Hard Edge Painting

Hard Edge Painting

Explore this hard edge painting technique and create a simplistic work of art in the style of artist Milton Avery.

  • 1.

    Milton Avery focused on color and shape more than detail in his paintings. View examples of Avery’s work. Can you recognize the forms in the images, even with the absence of detail? What are the subjects of his paintings? Did Avery use realistic colors, or do they seem randomly chosen?

  • 2.

    This style of painting, using solid, flat areas of color, is called hard edge painting. Avery does not blend the colors in his artwork. Each color has a distinct edge.

  • 3.

    Recreate a personal photograph using the hard edge painting technique. Have a copy of the photograph you select to refer to as you paint. Remember, this style of painting is not about detail, so you don’t have to worry about making it realistic.

  • 4.

    Cover your work area with recycled newspaper, and have clean water handy to wash your brush between colors. Younger students may want to wear a Crayola® Art Smock. Start by lightly sketching the outlines of the figures and background objects in your photograph with Crayola Colored Pencils on a heavy sheet of white paper.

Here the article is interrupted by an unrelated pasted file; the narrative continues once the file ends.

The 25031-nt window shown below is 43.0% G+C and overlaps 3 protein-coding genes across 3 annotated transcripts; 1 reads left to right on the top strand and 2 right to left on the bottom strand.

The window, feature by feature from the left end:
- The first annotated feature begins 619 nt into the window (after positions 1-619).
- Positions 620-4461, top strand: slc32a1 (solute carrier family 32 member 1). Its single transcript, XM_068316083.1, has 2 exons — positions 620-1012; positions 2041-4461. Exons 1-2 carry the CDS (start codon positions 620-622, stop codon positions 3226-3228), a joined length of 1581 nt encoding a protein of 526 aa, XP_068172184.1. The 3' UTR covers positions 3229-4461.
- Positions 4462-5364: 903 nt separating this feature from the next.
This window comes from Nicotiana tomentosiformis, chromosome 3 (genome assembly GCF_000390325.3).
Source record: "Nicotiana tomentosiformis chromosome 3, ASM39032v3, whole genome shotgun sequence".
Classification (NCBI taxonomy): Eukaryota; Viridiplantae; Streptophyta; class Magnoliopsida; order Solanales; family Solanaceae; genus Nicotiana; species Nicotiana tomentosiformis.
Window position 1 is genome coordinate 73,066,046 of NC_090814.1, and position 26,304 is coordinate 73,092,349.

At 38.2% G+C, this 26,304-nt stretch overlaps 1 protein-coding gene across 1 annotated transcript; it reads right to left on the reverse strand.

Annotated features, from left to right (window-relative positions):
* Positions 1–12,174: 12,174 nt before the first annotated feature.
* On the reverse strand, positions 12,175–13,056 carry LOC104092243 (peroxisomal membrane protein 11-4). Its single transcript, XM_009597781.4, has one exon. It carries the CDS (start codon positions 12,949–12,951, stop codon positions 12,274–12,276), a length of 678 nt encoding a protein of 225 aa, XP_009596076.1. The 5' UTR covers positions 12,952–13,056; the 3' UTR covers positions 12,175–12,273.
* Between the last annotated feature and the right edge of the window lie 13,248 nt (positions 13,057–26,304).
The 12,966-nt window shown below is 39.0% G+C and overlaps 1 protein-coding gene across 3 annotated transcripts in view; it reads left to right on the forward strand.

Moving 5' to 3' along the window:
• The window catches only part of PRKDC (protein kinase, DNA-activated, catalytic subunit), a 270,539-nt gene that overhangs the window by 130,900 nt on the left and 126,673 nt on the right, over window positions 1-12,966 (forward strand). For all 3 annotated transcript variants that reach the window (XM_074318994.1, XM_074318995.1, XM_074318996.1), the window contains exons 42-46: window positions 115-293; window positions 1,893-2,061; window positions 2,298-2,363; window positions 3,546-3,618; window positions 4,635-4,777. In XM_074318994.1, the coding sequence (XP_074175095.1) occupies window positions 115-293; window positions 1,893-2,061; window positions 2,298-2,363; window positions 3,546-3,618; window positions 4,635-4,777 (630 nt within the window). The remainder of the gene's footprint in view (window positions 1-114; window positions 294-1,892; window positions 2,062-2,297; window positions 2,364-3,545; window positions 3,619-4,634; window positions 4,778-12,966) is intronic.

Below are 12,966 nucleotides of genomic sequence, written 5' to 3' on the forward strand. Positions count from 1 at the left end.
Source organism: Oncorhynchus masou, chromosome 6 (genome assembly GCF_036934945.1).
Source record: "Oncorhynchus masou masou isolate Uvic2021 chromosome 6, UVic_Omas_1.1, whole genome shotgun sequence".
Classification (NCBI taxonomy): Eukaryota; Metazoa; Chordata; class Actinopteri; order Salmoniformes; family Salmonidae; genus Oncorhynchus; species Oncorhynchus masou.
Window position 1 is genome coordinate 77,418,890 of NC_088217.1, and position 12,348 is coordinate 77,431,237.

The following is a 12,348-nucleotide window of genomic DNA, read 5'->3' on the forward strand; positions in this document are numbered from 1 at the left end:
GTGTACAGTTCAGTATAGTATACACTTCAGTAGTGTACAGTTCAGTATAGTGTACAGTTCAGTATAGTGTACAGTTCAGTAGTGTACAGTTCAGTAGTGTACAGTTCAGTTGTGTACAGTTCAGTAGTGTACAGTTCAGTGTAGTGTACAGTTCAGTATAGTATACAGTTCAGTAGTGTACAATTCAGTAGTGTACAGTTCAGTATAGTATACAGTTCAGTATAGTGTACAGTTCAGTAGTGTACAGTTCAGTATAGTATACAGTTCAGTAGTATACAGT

• 5.

    Using a wide, flat brush loaded with Crayola Washable Kid’s Paint, fill in the forms with bold colors. Be sure to paint with even strokes to get a solid fill and let the paint dry before moving on to the next color to prevent blending. Continue this process until your entire painting is alive with color! Allow the painting to dry completely, and then mount on a sheet of brightly colored paper.


  • Students explore the artwork and painting style of Milton Avery.
  • Students define hard edge painting.
  • Students identify objects and figures in their most simple forms, without realistic details.
  • Students recreate a photograph using the hard edge painting technique.


  • Challenge the class with a live figure drawing study! Use the teacher as a model, and create a series of hard edge paintings. Focus on seeing the simple shapes and forms that make up each pose. Use colors to create mood!
  • Students, especially younger students and those with special needs, may benefit from outlining the form and figures on their photographs before painting. Provide photocopied images of each student’s photo and allow them to outline the main areas with bright thick lines. This will help them identify the simple shapes and eliminate the details.
  • Share your hard edge paintings with the class. Can you identify the subjects in each painting? Compare the simplistic paintings with the original photographs. Did the artist successfully simply the picture?